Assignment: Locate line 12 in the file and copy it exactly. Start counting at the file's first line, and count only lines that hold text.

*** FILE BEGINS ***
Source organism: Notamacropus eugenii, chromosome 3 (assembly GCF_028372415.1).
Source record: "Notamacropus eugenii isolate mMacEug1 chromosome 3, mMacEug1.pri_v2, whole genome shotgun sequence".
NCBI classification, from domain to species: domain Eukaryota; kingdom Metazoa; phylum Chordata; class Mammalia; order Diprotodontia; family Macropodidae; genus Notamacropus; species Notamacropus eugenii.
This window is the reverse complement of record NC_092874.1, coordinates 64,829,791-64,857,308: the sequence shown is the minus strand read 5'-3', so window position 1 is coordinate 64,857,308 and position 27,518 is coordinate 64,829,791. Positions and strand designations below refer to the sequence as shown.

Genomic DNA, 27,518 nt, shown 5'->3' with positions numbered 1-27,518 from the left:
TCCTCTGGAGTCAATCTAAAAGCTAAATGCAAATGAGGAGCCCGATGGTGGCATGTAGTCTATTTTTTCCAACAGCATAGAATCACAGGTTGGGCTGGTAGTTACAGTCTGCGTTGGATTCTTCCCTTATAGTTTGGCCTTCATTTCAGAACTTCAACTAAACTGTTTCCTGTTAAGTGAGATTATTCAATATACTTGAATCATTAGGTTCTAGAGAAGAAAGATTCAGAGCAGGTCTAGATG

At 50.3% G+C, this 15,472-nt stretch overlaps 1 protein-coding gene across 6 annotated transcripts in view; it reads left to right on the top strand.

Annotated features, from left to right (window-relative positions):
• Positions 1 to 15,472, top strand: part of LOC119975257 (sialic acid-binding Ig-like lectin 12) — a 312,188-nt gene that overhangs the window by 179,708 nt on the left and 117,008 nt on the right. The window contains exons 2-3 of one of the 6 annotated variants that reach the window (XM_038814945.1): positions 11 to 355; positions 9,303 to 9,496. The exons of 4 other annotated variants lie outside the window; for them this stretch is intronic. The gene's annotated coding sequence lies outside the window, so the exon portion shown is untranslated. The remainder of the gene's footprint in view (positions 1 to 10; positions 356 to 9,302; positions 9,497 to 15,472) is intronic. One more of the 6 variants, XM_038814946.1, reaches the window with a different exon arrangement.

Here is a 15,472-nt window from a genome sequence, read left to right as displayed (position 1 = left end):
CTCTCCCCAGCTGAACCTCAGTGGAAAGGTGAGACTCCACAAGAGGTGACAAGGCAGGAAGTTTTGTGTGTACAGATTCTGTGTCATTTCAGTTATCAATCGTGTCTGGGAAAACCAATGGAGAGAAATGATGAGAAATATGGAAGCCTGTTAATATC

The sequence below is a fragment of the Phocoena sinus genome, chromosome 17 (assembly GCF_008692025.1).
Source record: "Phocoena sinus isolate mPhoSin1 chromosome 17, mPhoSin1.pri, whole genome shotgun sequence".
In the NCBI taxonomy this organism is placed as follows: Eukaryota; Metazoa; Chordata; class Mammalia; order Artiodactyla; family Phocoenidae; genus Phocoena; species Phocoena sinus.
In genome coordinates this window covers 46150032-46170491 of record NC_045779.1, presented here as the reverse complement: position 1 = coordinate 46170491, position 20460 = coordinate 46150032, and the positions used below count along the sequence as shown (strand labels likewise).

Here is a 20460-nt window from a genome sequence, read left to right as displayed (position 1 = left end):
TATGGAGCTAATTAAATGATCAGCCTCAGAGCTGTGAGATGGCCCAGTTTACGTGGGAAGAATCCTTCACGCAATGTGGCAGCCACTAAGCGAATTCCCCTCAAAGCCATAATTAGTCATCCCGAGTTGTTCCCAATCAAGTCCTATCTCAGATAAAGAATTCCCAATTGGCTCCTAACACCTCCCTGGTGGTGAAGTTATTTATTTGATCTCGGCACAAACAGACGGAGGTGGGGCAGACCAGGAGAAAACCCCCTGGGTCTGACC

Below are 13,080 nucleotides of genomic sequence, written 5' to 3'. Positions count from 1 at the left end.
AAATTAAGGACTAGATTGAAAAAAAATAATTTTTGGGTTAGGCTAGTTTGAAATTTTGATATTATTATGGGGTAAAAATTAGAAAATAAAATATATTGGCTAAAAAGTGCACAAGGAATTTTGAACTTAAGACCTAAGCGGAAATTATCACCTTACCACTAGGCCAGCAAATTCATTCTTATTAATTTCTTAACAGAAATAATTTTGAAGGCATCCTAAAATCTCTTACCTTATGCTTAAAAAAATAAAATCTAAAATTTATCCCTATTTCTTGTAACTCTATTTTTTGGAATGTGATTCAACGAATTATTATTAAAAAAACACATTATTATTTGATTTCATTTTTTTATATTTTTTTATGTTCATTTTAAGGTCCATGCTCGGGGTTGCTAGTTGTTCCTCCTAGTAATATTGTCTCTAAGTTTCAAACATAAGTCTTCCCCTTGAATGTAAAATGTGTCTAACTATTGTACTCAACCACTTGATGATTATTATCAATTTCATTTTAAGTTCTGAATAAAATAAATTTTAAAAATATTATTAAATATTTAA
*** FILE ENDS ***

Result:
The sequence below is a fragment of the Phocoena sinus genome, chromosome 17 (assembly GCF_008692025.1).